PL_State Landscape_PACE Case Study

New Hampshire’s PACE Assessments: Learning From the Ground Up

Jenny Deenik, a high school biology and chemistry teacher at Souhegan High School in Amherst, New Hampshire, has a grounding professional philosophy: With the right supports, all students can learn. 

For her students with disabilities, this means that rather than “modifying expectations,” Deenik looks to “accommodate needs.” Deenik’s high school is part of the Souhegan Cooperative School District, which is participating in a new effort in New Hampshire to redefine what assessment is and how it is used.

The Vision: Students will be college and career ready, and the system must advance students based on mastery of knowledge, skills, and dispositions, using a comprehensive system of educator and school support.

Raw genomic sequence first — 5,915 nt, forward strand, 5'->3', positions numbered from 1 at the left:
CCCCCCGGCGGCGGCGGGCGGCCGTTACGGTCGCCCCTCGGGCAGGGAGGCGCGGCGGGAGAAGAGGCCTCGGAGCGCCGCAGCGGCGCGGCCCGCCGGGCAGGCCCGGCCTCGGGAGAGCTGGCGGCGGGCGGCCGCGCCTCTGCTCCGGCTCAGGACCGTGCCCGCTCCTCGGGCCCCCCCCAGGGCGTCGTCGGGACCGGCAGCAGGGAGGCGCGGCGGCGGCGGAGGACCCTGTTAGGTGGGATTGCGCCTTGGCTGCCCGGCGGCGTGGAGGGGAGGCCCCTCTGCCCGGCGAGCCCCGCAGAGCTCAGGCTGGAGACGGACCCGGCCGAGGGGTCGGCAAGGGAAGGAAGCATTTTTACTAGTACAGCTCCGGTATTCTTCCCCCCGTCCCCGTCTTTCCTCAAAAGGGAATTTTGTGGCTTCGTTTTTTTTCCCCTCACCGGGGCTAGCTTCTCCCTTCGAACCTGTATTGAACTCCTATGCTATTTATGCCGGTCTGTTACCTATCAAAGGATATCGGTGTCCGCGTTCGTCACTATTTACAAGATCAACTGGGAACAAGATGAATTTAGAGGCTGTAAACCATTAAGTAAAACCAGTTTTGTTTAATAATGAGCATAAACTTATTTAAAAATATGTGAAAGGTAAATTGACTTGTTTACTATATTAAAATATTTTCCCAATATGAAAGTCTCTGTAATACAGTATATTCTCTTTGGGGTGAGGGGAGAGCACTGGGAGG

The Strategy: The Performance Assessment for Competency Education (PACE) allows students to craft their own responses to a problem by demonstrating deep learning that goes beyond most traditional multiple-choice exams. Educators implementing PACE come together and develop both a set of performance tasks designed to reflect that a student has mastered a competency—the key knowledge, skills, and dispositions in a specific discipline (reading, math, and science)—and rubrics that objectively reflect whether a student’s achievements on that performance task reflect mastery of the competency.

Learn more about PACE and how it’s helping New Hampshire’s educators and students:

Download PDF of New Hampshire’s PACE Assessments: Learning From the Ground Up